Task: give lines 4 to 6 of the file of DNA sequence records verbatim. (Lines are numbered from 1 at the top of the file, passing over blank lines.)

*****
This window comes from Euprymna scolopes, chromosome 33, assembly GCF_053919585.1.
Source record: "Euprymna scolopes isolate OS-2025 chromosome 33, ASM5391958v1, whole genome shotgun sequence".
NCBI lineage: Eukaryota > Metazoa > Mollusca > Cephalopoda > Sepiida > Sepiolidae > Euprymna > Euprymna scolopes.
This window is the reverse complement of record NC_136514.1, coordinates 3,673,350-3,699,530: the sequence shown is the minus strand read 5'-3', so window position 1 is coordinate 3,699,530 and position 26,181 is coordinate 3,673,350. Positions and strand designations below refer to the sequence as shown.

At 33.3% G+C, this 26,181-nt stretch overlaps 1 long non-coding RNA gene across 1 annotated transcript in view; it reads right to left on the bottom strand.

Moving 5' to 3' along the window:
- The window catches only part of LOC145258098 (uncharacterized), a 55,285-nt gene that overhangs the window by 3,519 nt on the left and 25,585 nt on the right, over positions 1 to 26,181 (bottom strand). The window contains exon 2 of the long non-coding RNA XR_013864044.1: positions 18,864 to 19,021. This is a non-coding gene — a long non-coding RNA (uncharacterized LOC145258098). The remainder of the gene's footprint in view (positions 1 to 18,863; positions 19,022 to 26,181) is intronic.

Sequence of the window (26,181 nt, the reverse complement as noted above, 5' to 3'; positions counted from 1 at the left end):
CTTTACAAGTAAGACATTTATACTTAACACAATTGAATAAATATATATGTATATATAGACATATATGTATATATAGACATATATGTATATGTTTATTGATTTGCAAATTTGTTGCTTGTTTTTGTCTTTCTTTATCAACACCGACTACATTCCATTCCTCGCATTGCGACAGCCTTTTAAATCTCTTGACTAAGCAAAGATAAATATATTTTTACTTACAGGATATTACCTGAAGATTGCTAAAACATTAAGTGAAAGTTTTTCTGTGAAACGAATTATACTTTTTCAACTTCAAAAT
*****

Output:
This window is the reverse complement of record NC_136514.1, coordinates 3,673,350-3,699,530: the sequence shown is the minus strand read 5'-3', so window position 1 is coordinate 3,699,530 and position 26,181 is coordinate 3,673,350. Positions and strand designations below refer to the sequence as shown.

At 33.3% G+C, this 26,181-nt stretch overlaps 1 long non-coding RNA gene across 1 annotated transcript in view; it reads right to left on the bottom strand.

Moving 5' to 3' along the window: